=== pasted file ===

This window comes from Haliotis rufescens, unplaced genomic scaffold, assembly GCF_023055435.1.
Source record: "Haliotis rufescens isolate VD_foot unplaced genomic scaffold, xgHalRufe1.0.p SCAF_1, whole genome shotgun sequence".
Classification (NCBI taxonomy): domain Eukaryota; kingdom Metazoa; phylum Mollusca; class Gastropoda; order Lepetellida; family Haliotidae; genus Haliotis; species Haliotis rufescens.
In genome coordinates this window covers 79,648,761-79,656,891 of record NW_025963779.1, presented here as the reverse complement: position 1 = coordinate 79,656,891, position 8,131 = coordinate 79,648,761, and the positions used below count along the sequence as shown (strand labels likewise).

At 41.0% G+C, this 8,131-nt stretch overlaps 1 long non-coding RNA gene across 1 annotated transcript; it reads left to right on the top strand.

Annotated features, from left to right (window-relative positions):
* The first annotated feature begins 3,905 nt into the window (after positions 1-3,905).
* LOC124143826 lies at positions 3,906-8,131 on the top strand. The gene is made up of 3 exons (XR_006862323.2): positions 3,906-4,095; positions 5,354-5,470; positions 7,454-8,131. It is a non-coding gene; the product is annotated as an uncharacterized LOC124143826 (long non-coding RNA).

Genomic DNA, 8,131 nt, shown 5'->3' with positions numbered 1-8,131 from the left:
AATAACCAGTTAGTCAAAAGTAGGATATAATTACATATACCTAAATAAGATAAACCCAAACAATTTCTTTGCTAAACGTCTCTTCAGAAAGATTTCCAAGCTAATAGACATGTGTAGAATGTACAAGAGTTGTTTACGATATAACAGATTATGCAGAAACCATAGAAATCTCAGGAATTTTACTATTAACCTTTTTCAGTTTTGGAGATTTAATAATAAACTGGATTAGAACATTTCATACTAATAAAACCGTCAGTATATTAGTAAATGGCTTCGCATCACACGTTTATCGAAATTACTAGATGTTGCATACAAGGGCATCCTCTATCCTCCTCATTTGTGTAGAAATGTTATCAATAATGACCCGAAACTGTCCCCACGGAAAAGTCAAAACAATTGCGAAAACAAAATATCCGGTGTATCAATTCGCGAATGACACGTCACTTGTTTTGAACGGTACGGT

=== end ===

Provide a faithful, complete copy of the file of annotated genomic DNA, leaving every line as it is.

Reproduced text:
This window comes from Haliotis rufescens, unplaced genomic scaffold, assembly GCF_023055435.1.
Source record: "Haliotis rufescens isolate VD_foot unplaced genomic scaffold, xgHalRufe1.0.p SCAF_1, whole genome shotgun sequence".
Classification (NCBI taxonomy): domain Eukaryota; kingdom Metazoa; phylum Mollusca; class Gastropoda; order Lepetellida; family Haliotidae; genus Haliotis; species Haliotis rufescens.
In genome coordinates this window covers 79,648,761-79,656,891 of record NW_025963779.1, presented here as the reverse complement: position 1 = coordinate 79,656,891, position 8,131 = coordinate 79,648,761, and the positions used below count along the sequence as shown (strand labels likewise).

At 41.0% G+C, this 8,131-nt stretch overlaps 1 long non-coding RNA gene across 1 annotated transcript; it reads left to right on the top strand.

Annotated features, from left to right (window-relative positions):
* The first annotated feature begins 3,905 nt into the window (after positions 1-3,905).
* LOC124143826 lies at positions 3,906-8,131 on the top strand. The gene is made up of 3 exons (XR_006862323.2): positions 3,906-4,095; positions 5,354-5,470; positions 7,454-8,131. It is a non-coding gene; the product is annotated as an uncharacterized LOC124143826 (long non-coding RNA).

Genomic DNA, 8,131 nt, shown 5'->3' with positions numbered 1-8,131 from the left:
AATAACCAGTTAGTCAAAAGTAGGATATAATTACATATACCTAAATAAGATAAACCCAAACAATTTCTTTGCTAAACGTCTCTTCAGAAAGATTTCCAAGCTAATAGACATGTGTAGAATGTACAAGAGTTGTTTACGATATAACAGATTATGCAGAAACCATAGAAATCTCAGGAATTTTACTATTAACCTTTTTCAGTTTTGGAGATTTAATAATAAACTGGATTAGAACATTTCATACTAATAAAACCGTCAGTATATTAGTAAATGGCTTCGCATCACACGTTTATCGAAATTACTAGATGTTGCATACAAGGGCATCCTCTATCCTCCTCATTTGTGTAGAAATGTTATCAATAATGACCCGAAACTGTCCCCACGGAAAAGTCAAAACAATTGCGAAAACAAAATATCCGGTGTATCAATTCGCGAATGACACGTCACTTGTTTTGAACGGTACGGT